This is a section that is still in it’s beginning stage. Please contribute if you can put into words your vision on the issue.

To open the subject, one can maybe say there are two aspects to discuss, which of course can be worked out much more:

1. Audience Rules

This can be the relatively ‘technical’ issue of how performance- and audience space are defined, and in which way performers are allowed to interact with the audience (and vice versa).

See also Context (&basic agreements).

For example: Are you performing only on stage or also in between the audience?  Is the audience allowed to change position or even come on stage? Or is it a ‘4th wall’ performance (where spaces are clearly seperated and performers never acknowledge the presence of the audience at all)?

Also consider that if there are any rules that the audience should know about, how is that communicated to them, prior to (or during) the performance?

2. Relationship and Attitude towards your audience

What is the way you see your relationship with the audience as a performer: Do you perform for them or for something else? Do you acknowledge their presence or ignore them? These are all issues related to States of Being (& roles to take)

More questions to consider these attitudes/roles: Is the audience for you simply an uninvolved witness, are they accomplices in your deed or are they paying customers (or maybe a combination of the three)? Do you want them to know that you are improvising or decidedly not?

One thing worthwhile discussing in this context is the issue of ‘hosting’:

In how far do you feel responsible for being a ‘good host’ for your audience? In the end, they are your ‘guests’, having come to your performance, or not? Or maybe you reject seeing your relationship with your audience in this way… Sometimes, the role of the ‘host’ is played by someone else (not the improvisation performers), but always we do have to relate to the fact that there are people who have come to see us. So how do we see our role in this, how de we see our relationship to them?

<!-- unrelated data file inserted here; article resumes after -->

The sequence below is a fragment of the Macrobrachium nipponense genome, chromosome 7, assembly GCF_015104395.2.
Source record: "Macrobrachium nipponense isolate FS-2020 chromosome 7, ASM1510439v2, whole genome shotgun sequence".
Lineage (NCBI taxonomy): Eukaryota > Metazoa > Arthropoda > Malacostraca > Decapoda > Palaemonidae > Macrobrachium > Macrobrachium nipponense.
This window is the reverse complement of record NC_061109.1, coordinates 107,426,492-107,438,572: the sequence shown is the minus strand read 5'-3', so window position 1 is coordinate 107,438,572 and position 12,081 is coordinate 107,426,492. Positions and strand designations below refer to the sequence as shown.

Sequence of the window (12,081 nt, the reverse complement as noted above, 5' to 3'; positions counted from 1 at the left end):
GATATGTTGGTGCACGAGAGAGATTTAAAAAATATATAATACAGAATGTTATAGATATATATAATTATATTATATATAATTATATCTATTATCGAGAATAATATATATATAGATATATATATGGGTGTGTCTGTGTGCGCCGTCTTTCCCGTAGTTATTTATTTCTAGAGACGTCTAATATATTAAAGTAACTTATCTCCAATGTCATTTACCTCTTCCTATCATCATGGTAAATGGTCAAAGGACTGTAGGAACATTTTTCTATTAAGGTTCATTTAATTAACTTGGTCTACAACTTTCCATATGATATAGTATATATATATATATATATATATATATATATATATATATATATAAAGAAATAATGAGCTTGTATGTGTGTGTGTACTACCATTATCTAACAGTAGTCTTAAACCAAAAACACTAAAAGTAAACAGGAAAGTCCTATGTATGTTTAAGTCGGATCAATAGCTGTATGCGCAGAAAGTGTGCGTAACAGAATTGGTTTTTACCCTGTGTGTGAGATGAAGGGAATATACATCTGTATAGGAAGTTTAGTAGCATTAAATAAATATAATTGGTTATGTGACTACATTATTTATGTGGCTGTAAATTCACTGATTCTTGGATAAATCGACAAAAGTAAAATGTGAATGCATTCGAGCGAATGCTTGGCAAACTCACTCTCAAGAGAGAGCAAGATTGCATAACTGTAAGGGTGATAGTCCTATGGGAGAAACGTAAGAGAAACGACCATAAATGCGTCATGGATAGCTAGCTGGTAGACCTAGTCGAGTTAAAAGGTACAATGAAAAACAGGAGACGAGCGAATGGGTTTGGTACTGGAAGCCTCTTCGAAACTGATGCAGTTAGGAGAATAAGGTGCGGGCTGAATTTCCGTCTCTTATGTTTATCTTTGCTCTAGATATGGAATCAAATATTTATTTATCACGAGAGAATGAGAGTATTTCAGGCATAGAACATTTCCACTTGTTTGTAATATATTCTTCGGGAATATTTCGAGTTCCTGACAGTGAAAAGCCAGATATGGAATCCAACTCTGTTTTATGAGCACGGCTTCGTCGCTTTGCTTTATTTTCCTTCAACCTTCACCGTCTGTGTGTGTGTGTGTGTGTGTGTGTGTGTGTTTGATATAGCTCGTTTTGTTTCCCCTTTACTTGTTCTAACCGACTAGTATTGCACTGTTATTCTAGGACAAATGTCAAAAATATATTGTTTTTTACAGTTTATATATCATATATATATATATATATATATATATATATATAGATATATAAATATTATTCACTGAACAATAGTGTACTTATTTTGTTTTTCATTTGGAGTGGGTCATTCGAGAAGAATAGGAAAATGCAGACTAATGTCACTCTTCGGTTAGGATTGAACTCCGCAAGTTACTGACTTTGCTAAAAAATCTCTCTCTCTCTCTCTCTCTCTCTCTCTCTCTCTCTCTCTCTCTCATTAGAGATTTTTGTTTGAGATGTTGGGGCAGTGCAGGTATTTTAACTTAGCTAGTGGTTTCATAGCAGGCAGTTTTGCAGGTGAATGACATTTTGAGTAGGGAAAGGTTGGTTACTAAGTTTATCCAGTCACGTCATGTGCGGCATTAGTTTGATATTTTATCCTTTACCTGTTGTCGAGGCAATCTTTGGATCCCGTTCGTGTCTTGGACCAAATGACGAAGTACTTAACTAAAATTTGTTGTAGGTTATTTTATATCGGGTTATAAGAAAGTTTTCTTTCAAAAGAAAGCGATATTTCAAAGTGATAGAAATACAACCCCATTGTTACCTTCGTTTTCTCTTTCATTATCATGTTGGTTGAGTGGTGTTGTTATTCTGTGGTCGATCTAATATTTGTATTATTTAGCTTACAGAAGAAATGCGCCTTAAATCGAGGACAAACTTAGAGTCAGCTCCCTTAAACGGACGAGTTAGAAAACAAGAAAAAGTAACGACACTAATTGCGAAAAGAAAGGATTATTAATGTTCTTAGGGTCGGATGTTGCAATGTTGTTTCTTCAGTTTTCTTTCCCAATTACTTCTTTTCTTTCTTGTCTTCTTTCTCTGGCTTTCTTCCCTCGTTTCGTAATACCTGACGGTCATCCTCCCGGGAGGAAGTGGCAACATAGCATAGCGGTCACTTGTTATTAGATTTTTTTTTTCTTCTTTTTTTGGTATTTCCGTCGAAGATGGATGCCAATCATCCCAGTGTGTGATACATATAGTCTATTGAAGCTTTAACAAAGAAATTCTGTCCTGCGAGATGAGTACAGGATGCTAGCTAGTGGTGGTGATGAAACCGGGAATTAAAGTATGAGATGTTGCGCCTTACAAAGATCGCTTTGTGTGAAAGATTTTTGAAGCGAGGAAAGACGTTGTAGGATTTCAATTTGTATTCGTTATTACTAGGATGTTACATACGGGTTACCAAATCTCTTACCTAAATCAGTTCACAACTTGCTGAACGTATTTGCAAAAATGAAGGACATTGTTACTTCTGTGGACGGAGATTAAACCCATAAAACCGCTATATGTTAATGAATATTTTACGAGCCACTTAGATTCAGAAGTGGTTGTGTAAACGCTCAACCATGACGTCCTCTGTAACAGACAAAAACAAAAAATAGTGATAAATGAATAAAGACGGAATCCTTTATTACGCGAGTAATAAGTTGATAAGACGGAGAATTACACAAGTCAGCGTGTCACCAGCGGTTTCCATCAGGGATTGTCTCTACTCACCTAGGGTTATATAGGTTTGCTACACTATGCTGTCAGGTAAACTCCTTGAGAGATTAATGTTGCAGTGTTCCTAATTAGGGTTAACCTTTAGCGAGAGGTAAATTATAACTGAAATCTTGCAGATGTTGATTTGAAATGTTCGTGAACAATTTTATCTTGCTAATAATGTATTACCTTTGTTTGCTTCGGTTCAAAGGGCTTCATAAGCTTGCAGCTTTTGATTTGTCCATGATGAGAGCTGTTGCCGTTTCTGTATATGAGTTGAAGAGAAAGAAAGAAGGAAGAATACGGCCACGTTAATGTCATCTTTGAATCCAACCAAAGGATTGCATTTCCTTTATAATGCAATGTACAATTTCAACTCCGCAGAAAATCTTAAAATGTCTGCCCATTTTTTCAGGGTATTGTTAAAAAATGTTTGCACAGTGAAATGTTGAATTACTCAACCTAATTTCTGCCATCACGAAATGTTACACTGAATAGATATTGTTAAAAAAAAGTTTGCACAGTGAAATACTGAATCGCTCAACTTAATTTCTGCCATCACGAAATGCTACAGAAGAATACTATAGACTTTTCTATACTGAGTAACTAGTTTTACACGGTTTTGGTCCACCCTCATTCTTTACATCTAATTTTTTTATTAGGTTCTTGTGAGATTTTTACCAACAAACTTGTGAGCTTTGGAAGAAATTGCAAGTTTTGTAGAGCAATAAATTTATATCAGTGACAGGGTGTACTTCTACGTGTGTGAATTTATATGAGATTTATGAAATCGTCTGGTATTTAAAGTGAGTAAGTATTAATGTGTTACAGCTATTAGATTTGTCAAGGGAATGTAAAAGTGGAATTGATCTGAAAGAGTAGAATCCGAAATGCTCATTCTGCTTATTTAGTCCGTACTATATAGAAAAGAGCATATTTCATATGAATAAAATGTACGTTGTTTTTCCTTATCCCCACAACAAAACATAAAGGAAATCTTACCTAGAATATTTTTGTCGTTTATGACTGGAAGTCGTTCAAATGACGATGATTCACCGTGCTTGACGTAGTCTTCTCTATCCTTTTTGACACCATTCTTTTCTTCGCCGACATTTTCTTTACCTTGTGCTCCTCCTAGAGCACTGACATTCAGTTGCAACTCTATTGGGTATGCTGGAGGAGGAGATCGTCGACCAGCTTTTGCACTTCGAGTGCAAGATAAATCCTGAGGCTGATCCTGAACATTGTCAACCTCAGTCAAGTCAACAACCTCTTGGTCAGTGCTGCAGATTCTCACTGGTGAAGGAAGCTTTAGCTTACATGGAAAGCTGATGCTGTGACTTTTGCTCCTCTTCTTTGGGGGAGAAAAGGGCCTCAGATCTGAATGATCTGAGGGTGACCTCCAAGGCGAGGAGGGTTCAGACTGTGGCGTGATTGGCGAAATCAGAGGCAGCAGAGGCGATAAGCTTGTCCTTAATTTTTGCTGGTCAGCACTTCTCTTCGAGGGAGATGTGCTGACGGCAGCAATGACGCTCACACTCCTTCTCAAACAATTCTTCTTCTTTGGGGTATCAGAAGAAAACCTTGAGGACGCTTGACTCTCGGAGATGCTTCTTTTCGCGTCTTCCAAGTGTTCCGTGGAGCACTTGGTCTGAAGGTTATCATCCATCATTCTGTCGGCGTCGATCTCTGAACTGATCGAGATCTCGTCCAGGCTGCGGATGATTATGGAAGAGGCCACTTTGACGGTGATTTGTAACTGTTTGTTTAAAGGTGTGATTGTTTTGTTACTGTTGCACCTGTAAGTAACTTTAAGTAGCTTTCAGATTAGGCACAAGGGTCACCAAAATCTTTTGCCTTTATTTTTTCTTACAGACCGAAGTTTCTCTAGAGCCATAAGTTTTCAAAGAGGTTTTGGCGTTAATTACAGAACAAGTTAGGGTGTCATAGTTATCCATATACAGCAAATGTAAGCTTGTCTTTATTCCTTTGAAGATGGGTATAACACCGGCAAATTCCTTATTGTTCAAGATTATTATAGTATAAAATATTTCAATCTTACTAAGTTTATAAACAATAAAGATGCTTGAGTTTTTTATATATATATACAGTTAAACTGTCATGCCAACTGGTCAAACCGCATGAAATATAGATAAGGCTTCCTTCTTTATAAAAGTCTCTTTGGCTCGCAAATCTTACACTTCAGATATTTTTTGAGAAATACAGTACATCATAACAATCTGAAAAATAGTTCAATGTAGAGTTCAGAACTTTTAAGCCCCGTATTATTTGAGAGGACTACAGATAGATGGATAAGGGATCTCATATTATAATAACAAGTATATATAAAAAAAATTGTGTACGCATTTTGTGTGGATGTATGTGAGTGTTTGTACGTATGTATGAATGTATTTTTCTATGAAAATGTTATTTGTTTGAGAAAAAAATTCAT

Please add your vision on the subject and/or more related questions.

3 thoughts on “Audience

  1. One of our teachers, I think it was Andrew Morrish, says if you are not having a good time on stage, the audience is not having a good time either. I would postulate that the structure of an improvisational piece is predicated as much on the audience as it is on the performers, the place, the accessories, the weather and the time. While we can perform for ourselves, we are here on this earth for the relationships, and the audience/performer relationship is a formal context of considerable importance.

    1. Very true. Thanks for adding this, createursdelinstant. I totally agree with Andrew and also your postulation 😉 . Our relationship with the audience is in my opinion one of the most important things to look at when we work on live performance. It is also one of the most confused/confusing issues in contemporary art, as some artists defend their attitude of not being bothered with audience at all with the argument that it is not their job to ‘entertain’ their audience. But ‘taking care of the relationship’ doesn’t need to mean at all that you have to entertain. It is simply about giving value and consideration to the fact that someone else is giving you attention and therefore you also give attention to that shared moment (which includes the other). It is very straightforward in fact, but then again, which relationships are ever (only) straightforward ? 🙂

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